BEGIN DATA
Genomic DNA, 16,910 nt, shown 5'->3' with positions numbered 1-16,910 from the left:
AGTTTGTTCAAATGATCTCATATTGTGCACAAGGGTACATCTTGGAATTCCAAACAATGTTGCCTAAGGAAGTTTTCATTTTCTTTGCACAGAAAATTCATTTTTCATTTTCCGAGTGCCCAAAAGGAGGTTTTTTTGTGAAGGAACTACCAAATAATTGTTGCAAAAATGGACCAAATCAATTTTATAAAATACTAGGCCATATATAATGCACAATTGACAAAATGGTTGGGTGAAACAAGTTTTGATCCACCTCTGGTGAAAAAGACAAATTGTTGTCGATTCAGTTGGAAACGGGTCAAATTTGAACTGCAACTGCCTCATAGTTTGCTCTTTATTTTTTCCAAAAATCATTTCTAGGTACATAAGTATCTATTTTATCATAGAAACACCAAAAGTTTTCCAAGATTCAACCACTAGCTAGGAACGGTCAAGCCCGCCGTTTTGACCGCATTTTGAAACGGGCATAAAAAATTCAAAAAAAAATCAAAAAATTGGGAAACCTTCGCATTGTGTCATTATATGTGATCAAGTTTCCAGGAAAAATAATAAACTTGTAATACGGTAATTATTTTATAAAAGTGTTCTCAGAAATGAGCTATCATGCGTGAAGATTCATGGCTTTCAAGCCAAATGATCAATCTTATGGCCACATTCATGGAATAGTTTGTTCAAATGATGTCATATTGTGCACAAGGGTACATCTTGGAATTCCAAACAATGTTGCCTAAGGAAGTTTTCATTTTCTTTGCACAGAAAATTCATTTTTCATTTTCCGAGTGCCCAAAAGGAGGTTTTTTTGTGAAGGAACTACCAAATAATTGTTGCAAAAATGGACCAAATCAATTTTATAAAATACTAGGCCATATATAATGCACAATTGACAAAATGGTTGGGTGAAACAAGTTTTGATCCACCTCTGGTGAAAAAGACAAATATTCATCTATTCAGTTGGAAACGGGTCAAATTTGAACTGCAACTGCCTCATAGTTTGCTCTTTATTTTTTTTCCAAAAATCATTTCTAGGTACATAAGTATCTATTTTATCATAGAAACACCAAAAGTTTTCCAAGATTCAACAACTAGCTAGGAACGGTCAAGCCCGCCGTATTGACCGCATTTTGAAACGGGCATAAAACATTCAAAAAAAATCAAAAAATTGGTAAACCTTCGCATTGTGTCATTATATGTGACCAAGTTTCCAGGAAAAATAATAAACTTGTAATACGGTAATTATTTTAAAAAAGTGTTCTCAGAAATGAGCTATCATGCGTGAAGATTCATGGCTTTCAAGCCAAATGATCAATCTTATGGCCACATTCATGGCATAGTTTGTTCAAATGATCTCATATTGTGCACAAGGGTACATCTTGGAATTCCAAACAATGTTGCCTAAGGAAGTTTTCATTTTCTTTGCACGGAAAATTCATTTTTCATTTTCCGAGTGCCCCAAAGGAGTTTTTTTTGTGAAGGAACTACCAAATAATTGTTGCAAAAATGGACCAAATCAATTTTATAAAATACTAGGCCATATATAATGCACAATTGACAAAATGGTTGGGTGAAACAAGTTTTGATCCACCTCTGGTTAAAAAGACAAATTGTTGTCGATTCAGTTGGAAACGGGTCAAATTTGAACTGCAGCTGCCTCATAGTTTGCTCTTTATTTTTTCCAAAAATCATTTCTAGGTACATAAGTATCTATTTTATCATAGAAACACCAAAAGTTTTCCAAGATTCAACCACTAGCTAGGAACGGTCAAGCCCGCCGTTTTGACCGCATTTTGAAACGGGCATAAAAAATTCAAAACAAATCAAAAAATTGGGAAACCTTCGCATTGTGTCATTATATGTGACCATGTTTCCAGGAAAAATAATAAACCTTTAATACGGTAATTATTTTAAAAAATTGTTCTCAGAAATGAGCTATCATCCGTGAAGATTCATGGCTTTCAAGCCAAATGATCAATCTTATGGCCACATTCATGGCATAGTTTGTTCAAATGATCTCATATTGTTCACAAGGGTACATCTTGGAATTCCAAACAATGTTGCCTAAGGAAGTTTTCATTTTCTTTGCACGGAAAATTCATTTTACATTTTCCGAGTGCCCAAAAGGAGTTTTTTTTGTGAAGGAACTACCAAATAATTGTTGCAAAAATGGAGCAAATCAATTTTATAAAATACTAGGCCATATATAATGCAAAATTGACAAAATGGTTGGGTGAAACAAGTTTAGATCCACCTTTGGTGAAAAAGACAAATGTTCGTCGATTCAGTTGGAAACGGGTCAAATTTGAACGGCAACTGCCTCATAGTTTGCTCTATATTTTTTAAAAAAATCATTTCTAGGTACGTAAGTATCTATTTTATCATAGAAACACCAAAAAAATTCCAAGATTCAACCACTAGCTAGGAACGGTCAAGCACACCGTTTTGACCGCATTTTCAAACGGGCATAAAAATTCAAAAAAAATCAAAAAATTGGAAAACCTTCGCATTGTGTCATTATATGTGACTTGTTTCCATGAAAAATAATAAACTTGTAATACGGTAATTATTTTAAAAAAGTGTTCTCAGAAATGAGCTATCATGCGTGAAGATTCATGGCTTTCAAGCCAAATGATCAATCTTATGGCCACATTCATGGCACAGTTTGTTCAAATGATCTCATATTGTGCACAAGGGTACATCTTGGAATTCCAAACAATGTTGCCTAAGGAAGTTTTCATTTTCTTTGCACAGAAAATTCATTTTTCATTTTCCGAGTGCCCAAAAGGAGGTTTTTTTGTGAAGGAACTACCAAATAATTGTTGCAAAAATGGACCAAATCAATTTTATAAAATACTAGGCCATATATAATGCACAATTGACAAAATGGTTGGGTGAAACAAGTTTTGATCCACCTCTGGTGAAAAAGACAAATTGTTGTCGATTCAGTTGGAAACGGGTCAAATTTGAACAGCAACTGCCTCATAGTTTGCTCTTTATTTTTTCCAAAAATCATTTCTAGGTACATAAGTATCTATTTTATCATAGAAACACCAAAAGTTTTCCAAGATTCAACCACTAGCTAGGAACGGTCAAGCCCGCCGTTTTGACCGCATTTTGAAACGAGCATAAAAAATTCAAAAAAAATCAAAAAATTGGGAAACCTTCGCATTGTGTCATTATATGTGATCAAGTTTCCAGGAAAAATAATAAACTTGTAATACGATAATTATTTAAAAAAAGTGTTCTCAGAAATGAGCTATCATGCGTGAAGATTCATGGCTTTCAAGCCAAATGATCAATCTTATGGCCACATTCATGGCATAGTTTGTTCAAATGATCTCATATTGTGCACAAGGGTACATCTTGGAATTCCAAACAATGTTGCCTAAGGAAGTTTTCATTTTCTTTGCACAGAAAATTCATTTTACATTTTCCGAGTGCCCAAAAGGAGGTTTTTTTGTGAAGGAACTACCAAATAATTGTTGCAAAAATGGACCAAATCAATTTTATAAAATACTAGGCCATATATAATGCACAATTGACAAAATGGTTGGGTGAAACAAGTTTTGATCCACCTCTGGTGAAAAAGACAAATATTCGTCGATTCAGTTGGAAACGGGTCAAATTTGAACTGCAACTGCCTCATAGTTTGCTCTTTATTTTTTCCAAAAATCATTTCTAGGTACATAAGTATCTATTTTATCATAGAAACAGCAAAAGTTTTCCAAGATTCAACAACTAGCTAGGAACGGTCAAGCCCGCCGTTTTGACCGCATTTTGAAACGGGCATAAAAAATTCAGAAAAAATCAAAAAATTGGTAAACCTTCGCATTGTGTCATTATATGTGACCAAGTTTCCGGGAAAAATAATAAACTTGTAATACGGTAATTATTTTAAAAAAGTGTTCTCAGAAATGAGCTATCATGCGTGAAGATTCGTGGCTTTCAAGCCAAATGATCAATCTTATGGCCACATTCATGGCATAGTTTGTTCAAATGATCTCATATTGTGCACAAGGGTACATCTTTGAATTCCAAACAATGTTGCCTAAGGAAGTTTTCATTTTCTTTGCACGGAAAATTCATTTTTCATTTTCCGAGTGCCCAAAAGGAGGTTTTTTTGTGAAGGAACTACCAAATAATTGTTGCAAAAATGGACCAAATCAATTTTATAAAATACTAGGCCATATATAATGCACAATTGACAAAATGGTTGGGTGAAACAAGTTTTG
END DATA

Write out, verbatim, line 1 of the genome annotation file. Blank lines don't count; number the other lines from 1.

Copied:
Genomic DNA, 16,910 nt, shown 5'->3' with positions numbered 1-16,910 from the left: